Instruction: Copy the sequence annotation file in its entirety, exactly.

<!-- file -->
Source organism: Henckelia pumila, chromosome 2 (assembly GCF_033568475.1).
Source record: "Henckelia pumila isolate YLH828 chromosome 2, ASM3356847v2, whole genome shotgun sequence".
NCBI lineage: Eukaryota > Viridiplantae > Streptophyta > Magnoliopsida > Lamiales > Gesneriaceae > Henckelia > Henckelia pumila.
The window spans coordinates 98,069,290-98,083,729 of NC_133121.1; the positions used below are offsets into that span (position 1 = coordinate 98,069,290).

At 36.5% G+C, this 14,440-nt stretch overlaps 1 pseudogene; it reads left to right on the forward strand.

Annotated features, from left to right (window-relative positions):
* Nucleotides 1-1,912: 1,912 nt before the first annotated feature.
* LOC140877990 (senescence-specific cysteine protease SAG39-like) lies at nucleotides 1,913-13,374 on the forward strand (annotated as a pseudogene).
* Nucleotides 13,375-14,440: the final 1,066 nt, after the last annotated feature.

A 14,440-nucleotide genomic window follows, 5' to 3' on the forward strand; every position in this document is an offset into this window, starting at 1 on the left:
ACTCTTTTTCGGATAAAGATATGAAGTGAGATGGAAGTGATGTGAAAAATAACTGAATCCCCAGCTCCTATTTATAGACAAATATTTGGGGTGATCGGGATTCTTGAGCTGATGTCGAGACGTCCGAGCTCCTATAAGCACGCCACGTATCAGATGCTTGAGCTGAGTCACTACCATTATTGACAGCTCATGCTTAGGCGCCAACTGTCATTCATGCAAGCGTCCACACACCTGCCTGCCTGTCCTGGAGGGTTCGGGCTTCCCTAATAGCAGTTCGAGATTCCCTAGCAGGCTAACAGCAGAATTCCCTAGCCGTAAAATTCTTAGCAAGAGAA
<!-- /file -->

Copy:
Source organism: Henckelia pumila, chromosome 2 (assembly GCF_033568475.1).
Source record: "Henckelia pumila isolate YLH828 chromosome 2, ASM3356847v2, whole genome shotgun sequence".
NCBI lineage: Eukaryota > Viridiplantae > Streptophyta > Magnoliopsida > Lamiales > Gesneriaceae > Henckelia > Henckelia pumila.
The window spans coordinates 98,069,290-98,083,729 of NC_133121.1; the positions used below are offsets into that span (position 1 = coordinate 98,069,290).

At 36.5% G+C, this 14,440-nt stretch overlaps 1 pseudogene; it reads left to right on the forward strand.

Annotated features, from left to right (window-relative positions):
* Nucleotides 1-1,912: 1,912 nt before the first annotated feature.
* LOC140877990 (senescence-specific cysteine protease SAG39-like) lies at nucleotides 1,913-13,374 on the forward strand (annotated as a pseudogene).
* Nucleotides 13,375-14,440: the final 1,066 nt, after the last annotated feature.

A 14,440-nucleotide genomic window follows, 5' to 3' on the forward strand; every position in this document is an offset into this window, starting at 1 on the left:
ACTCTTTTTCGGATAAAGATATGAAGTGAGATGGAAGTGATGTGAAAAATAACTGAATCCCCAGCTCCTATTTATAGACAAATATTTGGGGTGATCGGGATTCTTGAGCTGATGTCGAGACGTCCGAGCTCCTATAAGCACGCCACGTATCAGATGCTTGAGCTGAGTCACTACCATTATTGACAGCTCATGCTTAGGCGCCAACTGTCATTCATGCAAGCGTCCACACACCTGCCTGCCTGTCCTGGAGGGTTCGGGCTTCCCTAATAGCAGTTCGAGATTCCCTAGCAGGCTAACAGCAGAATTCCCTAGCCGTAAAATTCTTAGCAAGAGAA